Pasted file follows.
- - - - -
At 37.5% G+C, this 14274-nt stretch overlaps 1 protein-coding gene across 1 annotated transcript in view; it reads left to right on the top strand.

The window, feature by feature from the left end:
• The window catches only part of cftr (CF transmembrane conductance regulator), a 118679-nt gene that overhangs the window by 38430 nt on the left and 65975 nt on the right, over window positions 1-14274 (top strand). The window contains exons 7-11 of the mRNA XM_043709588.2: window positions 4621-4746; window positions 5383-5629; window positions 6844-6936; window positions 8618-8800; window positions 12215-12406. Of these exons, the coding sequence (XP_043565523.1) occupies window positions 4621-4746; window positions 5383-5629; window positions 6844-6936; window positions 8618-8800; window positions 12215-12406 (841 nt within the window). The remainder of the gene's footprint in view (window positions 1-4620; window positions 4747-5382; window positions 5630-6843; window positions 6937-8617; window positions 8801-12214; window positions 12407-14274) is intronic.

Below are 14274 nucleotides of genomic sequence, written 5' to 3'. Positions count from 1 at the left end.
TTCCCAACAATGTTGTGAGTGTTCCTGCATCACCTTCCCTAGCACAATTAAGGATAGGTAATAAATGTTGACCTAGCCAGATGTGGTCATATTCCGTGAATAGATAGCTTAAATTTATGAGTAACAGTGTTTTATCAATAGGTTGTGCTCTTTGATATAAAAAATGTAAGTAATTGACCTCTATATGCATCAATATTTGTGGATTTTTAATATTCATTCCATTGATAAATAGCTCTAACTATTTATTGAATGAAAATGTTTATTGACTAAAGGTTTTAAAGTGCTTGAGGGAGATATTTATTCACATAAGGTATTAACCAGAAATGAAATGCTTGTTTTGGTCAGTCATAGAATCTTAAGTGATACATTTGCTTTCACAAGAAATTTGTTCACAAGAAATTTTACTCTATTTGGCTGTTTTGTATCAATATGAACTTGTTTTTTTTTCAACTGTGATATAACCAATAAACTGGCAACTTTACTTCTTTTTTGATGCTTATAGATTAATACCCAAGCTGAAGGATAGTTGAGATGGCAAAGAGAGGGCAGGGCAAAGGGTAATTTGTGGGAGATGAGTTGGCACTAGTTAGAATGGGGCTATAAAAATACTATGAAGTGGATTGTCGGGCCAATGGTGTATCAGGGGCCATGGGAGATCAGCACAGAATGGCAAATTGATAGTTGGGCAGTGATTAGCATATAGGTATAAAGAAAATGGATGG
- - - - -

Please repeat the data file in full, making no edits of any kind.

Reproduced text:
At 37.5% G+C, this 14274-nt stretch overlaps 1 protein-coding gene across 1 annotated transcript in view; it reads left to right on the top strand.

The window, feature by feature from the left end:
• The window catches only part of cftr (CF transmembrane conductance regulator), a 118679-nt gene that overhangs the window by 38430 nt on the left and 65975 nt on the right, over window positions 1-14274 (top strand). The window contains exons 7-11 of the mRNA XM_043709588.2: window positions 4621-4746; window positions 5383-5629; window positions 6844-6936; window positions 8618-8800; window positions 12215-12406. Of these exons, the coding sequence (XP_043565523.1) occupies window positions 4621-4746; window positions 5383-5629; window positions 6844-6936; window positions 8618-8800; window positions 12215-12406 (841 nt within the window). The remainder of the gene's footprint in view (window positions 1-4620; window positions 4747-5382; window positions 5630-6843; window positions 6937-8617; window positions 8801-12214; window positions 12407-14274) is intronic.

Below are 14274 nucleotides of genomic sequence, written 5' to 3'. Positions count from 1 at the left end.
TTCCCAACAATGTTGTGAGTGTTCCTGCATCACCTTCCCTAGCACAATTAAGGATAGGTAATAAATGTTGACCTAGCCAGATGTGGTCATATTCCGTGAATAGATAGCTTAAATTTATGAGTAACAGTGTTTTATCAATAGGTTGTGCTCTTTGATATAAAAAATGTAAGTAATTGACCTCTATATGCATCAATATTTGTGGATTTTTAATATTCATTCCATTGATAAATAGCTCTAACTATTTATTGAATGAAAATGTTTATTGACTAAAGGTTTTAAAGTGCTTGAGGGAGATATTTATTCACATAAGGTATTAACCAGAAATGAAATGCTTGTTTTGGTCAGTCATAGAATCTTAAGTGATACATTTGCTTTCACAAGAAATTTGTTCACAAGAAATTTTACTCTATTTGGCTGTTTTGTATCAATATGAACTTGTTTTTTTTTCAACTGTGATATAACCAATAAACTGGCAACTTTACTTCTTTTTTGATGCTTATAGATTAATACCCAAGCTGAAGGATAGTTGAGATGGCAAAGAGAGGGCAGGGCAAAGGGTAATTTGTGGGAGATGAGTTGGCACTAGTTAGAATGGGGCTATAAAAATACTATGAAGTGGATTGTCGGGCCAATGGTGTATCAGGGGCCATGGGAGATCAGCACAGAATGGCAAATTGATAGTTGGGCAGTGATTAGCATATAGGTATAAAGAAAATGGATGG